Trump tries a new response after George Floyd's death
I feel very, very badly," Trump said Thursday of George Floyd's death while handcuffed and in the custody of Minneapolis police. But some activists doubt that Trump has suddenly evolved on the issue of police brutality and instead see election-year political calculations. Trump was very upset when he saw that video," White House press secretary Kayleigh McEnany said Thursday. The White House and Department of Justice have long had the power to address these issues. Sharpton credited both the magnitude of outrage in response to Floyd's death as well as the upcoming election for the changed approach.
Trump tries a new response after George Floyd's death
I feel very, very badly," Trump said Thursday of George Floyd's death while handcuffed and in the custody of police in Minneapolis. But some activists doubt that Trump has suddenly evolved on the issue of police brutality and instead see election year political calculations. Trump was very upset when he saw that video," White House press secretary Kayleigh McEnany said Thursday. The White House and Department of Justice have long had the power to address these issues. Sharpton credited both the magnitude of outrage in response to Floyd's death as well as the election for the changed approach.
Feds decline to charge officers in death of Stephon Clark
(CNN) - Federal authorities said Thursday they will not file civil rights charges against two Sacramento, California, police officers who fatally shot Stephon Clark in his grandmother's backyard last year. The Sacramento Police Department also cleared the officers of any wrongdoing and is returning them to active duty. The U.S. Attorney's Office, the FBI and prosecutors in the Civil Rights Division reviewed the killing of Clark on March 18, 2018, the statement said. The officers were not charged with crimes, a decision that prompted protests when local prosecutors announced it in March. Officers return to 'full, active duty'After the federal announcement Thursday, Sacramento Police Chief Daniel Hahn said the department also cleared the officers of any wrongdoing.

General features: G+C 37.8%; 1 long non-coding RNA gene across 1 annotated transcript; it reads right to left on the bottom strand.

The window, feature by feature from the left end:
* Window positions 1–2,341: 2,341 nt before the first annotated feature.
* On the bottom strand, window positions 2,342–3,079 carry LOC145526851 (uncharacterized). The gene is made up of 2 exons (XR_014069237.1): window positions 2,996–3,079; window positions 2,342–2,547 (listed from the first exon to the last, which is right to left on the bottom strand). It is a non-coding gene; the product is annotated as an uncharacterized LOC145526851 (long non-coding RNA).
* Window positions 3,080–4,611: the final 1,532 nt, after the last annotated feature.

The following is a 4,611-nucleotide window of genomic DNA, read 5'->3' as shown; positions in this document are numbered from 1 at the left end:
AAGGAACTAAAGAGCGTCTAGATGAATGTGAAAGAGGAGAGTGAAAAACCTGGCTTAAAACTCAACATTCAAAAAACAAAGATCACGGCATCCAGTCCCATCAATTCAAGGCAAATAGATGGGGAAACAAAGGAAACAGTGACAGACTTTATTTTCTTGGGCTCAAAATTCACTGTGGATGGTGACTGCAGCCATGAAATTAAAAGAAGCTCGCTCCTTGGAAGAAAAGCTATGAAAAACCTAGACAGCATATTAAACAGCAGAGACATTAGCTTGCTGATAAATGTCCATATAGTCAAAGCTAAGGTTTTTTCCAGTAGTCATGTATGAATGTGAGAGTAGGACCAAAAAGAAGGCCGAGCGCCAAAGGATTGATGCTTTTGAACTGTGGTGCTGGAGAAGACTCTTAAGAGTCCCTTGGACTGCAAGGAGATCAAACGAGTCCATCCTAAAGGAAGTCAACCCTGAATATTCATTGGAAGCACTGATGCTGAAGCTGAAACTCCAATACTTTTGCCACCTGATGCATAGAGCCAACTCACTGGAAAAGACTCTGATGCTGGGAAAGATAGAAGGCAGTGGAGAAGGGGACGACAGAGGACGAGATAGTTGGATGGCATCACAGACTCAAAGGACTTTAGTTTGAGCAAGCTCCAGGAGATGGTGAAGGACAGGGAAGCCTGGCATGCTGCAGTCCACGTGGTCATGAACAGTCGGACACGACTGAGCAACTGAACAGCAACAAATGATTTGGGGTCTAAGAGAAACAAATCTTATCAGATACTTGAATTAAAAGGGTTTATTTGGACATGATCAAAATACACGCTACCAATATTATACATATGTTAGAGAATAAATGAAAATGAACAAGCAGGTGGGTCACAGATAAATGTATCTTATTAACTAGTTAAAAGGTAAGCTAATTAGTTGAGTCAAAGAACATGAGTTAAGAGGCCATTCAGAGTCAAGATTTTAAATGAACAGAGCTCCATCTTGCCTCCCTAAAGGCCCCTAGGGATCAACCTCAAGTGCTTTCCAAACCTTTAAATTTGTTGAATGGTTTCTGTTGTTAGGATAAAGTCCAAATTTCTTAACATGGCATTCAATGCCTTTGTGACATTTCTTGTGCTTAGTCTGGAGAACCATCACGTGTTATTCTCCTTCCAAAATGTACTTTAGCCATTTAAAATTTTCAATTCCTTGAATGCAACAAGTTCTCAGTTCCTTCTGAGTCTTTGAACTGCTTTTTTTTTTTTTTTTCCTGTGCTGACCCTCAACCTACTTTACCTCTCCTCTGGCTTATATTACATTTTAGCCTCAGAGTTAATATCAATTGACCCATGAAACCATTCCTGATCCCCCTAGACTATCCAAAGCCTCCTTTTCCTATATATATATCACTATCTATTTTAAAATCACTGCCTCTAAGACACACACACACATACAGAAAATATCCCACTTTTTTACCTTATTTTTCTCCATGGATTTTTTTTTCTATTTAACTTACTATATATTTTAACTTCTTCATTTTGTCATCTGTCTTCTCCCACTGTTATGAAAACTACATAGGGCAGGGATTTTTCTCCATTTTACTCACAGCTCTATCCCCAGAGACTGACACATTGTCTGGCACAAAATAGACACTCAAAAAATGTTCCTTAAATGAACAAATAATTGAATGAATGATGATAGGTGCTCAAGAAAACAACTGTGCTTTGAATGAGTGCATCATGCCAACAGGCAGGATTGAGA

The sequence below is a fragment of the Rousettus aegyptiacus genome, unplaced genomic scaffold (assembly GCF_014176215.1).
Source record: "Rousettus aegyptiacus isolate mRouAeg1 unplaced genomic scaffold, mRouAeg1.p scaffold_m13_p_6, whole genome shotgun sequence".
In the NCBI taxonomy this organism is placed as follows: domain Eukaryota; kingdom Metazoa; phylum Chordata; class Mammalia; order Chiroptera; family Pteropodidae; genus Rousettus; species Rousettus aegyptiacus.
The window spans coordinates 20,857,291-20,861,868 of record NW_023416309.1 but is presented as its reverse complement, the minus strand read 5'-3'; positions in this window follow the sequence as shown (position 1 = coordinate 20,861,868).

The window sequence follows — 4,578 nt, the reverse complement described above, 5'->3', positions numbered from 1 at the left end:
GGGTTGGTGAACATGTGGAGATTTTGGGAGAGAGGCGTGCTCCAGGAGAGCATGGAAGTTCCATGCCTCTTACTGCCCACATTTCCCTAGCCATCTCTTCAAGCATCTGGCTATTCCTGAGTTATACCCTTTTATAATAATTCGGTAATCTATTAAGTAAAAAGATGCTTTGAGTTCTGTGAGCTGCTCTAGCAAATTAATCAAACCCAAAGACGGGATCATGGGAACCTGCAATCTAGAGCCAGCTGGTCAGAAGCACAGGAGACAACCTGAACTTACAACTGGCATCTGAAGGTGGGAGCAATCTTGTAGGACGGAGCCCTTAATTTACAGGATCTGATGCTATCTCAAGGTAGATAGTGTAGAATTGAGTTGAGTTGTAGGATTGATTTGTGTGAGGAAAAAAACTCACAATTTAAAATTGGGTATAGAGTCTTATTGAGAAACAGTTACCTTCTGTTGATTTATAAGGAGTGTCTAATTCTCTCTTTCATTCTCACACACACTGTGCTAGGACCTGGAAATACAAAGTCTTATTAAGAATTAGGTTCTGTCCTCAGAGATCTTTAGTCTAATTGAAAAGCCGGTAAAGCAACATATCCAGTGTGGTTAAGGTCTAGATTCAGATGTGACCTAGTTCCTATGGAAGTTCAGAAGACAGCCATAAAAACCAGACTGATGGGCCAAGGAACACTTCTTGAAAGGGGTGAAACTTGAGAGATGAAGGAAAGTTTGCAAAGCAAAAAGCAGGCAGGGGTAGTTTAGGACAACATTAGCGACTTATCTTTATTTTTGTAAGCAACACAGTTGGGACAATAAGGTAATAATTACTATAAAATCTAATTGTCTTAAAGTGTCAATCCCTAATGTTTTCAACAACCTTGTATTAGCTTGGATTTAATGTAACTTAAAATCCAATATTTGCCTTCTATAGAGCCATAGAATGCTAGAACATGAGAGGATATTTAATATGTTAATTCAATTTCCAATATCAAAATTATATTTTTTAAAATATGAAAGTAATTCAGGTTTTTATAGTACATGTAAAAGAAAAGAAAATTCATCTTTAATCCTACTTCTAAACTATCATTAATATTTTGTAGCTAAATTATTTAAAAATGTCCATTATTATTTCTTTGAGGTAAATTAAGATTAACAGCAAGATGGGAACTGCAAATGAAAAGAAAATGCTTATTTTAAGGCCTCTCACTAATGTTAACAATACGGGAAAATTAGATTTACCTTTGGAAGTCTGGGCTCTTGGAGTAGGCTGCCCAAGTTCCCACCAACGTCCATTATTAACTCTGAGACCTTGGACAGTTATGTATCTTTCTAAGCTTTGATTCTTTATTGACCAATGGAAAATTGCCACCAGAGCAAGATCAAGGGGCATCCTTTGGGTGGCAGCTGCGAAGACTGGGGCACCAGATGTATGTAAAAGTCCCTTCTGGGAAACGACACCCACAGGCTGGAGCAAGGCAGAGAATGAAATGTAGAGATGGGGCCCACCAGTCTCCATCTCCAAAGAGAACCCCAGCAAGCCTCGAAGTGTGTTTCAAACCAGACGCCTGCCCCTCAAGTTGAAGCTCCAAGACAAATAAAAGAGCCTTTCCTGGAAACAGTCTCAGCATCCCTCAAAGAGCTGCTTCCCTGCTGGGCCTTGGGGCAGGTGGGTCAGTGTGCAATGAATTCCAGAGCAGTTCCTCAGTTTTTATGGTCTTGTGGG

Sacramento to pay children of Stephon Clark $2.4M
(CNN) - The city of Sacramento has agreed to pay $2.4 million to the two sons of Stephon Clark, the unarmed black man who was fatally shot last year by police, federal court documents filed in California show. About a quarter of the money will go to attorneys, including the firm of high-profile civil rights lawyer Benjamin Crump. Clark was shot seven times on March 18, 2018, in his grandparents' backyard. The two Sacramento officers who shot him were responding to a report that a man had broken car windows and was hiding in a backyard, authorities have said. The officers who fired at Clark believed he was pointing a gun at them, police have said.